Phil Pascoe reveals at the end of his Black Archive monograph that he actually loves this story, and it is intimately tied to very pleasant very personal childhood memories. It’s not the first Black Archive about a story which the writer loves but fandom generally doesn’t, so it’s always interesting to see what approach is taken. As he explains in the first chapter, “The Waves of Time”, Pascoe has decided to look at the story through the lens of H.G. Wells, and the extent to which he “haunts” the text. As I have myself been working through Wells’ novels (next up: The World Set Free), I found it an interesting approach.

The second chapter, “Working for the Benefit of All Karfelons”, looks at the economic set-up of the planet Karfel and applies a Wellsian critique to it.

The third chapter, “Don’t I Have a Say in All This?”, looks at just how badly Peri is treated in the story nd links that rather weakly to H.G. Wells’ feminism in theory and practice. The second paragraph of this chapter is:

I want to emphasise that I do not believe that anyone involved in making the story deliberately and maliciously set out to make a work which discriminates against women. However, there is much in Timelash that, to 21st-century audiences, would appear sexist. Does our unhaunting of the text require this Black Archive to become an apologia, or are some of the more egregious aspects of the story beyond reasonable defence? We encounter the problem, in reconsidering a piece of popular culture from decades past, of it no longer meeting today’s standards or expectations. Timelash can also be haunted from its future, our present, distorting the picture of how the story did what it did in its historical moment of 1985.

The fourth chapter, “Can’t You Speak, Dumbbell?”, looks at voices: interruptions, Paul Darrow’s performance, the Old Man as ventriloquist’s dummy, and the number of times people speak out of shot (to which I would have added the novelisation’s frequent use of reported speech).

The fifth chapter, “Science… Fiction” looks for Wells’ direct influence on Doctor Who and finds some, though not especially in Timelash.

The sixth chapter, “Food Which is Rightfully Ours”, looks at human meat in Who and Wells, and veganism and vegetarianism in Doctor Who.

The seventh chapter, “I Didn’t Realise Dying Heroically Was Such a Strain on the Nerves”, looks at two scenes near the end (in the Tardis console room) written by Eric Saward because the original script under-ran, suggesting that they subtly critique the entire story.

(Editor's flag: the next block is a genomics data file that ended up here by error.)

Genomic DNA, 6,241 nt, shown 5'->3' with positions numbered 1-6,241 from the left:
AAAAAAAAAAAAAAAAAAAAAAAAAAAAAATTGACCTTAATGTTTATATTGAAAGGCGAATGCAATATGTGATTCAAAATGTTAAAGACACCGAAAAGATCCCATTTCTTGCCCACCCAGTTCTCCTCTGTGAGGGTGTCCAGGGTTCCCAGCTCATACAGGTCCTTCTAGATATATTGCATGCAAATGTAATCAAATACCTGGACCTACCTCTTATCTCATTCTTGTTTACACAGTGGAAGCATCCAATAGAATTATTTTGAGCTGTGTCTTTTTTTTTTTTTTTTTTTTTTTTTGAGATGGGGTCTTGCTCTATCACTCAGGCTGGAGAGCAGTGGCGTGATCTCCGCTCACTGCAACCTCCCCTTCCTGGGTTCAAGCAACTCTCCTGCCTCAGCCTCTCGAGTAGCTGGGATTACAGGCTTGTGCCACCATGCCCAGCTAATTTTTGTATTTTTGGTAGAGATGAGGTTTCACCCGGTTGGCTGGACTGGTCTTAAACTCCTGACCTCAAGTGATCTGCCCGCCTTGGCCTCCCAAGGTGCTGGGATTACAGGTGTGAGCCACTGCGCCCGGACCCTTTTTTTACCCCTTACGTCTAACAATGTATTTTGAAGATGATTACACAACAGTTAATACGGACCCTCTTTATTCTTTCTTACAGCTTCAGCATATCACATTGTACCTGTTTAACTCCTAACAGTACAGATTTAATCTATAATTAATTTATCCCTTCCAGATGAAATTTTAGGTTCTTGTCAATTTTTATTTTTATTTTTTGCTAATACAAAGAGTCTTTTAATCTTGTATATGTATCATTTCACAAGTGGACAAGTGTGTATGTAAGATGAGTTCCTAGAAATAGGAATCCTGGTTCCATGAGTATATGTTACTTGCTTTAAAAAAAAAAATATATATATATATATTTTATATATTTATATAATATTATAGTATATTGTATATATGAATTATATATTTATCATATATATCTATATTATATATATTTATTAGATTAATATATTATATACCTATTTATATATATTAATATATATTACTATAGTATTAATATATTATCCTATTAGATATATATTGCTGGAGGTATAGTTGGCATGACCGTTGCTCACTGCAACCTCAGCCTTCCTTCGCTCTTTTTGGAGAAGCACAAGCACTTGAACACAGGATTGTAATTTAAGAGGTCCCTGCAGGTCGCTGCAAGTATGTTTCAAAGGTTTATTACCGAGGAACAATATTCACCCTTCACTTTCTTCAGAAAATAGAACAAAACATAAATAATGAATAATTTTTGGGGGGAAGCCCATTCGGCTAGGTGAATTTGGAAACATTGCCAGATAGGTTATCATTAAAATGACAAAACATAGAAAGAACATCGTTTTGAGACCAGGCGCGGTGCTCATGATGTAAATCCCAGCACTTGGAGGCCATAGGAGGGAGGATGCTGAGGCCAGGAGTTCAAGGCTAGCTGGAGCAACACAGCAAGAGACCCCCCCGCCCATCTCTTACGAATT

The eighth chapter, “Strange How You Can Forget What You Used to Look Like”, looks at the furniture, asks what the title actually means, and then leads into the ninth chapter, “Wish I Could Have That on Tape”, which attempts to reconstruct the Third Doctor’s adventure on Karfel.

The tenth chapter, “…Wash Us All Clean”, disarmingly admits the writer’s fond childhood memories of the story, separated from fan criticism.

The whole thing is interesting, though not all of the interesting parts are about Timelash. Perhaps that is just as well. You can get it here.

The Black Archives
1st Doctor: Marco Polo (18) | The Dalek Invasion of Earth (30) | The Romans (32) | The Massacre (2)
2nd Doctor: The Underwater Menace (40) | The Evil of the Daleks (11) | The Mind Robber (7)
3rd Doctor: Doctor Who and the Silurians (39) | The Ambassadors of Death (3) | The Dæmons (26) | Carnival of Monsters (16) | The Time Warrior (24) | Invasion of the Dinosaurs (55)
4th Doctor: Pyramids of Mars (12) | The Hand of Fear (53) | The Deadly Assassin (45) | The Face of Evil (27) | The Robots of Death (43) | Talons of Weng-Chiang (58) | Horror of Fang Rock (33) | Image of the Fendahl (5) | The Sun Makers (60) | The Stones of Blood (47) | Full Circle (15) | Warriors’ Gate (31)
5th Doctor: Black Orchid (8) | Earthshock (51) | The Awakening (46)
6th Doctor: Vengeance on Varos (41) | Timelash (35) | The Ultimate Foe (14)
7th Doctor: Battlefield (34) | The Curse of Fenric (23) | Ghost Light (6)
8th Doctor: The Movie (25) | The Night of the Doctor (49)
Other Doctor: Scream of the Shalka (10)
9th Doctor: Rose (1) | Dalek (54)
10th Doctor: The Impossible Planet / The Satan Pit (17) | Love & Monsters (28) | Human Nature / The Family of Blood (13) | The Sound of Drums / Last of the Time Lords (38)
11th Doctor: The Eleventh Hour (19) | Vincent and the Doctor (57) | The Pandorica Opens / The Big Bang (44) | The Impossible Astronaut / Day of the Moon (29) | The God Complex (9) | The Rings of Akhaten (42) | Day of the Doctor (50)
12th Doctor: Listen (36) | Kill the Moon (59) | Dark Water / Death in Heaven (4) | Face the Raven (20) | Heaven Sent (21) | Hell Bent (22)
13th Doctor: Arachnids in the UK (48) | Kerblam! (37) | The Battle of Ranskoor av Kolos (52) | The Haunting of Villa Diodati (56)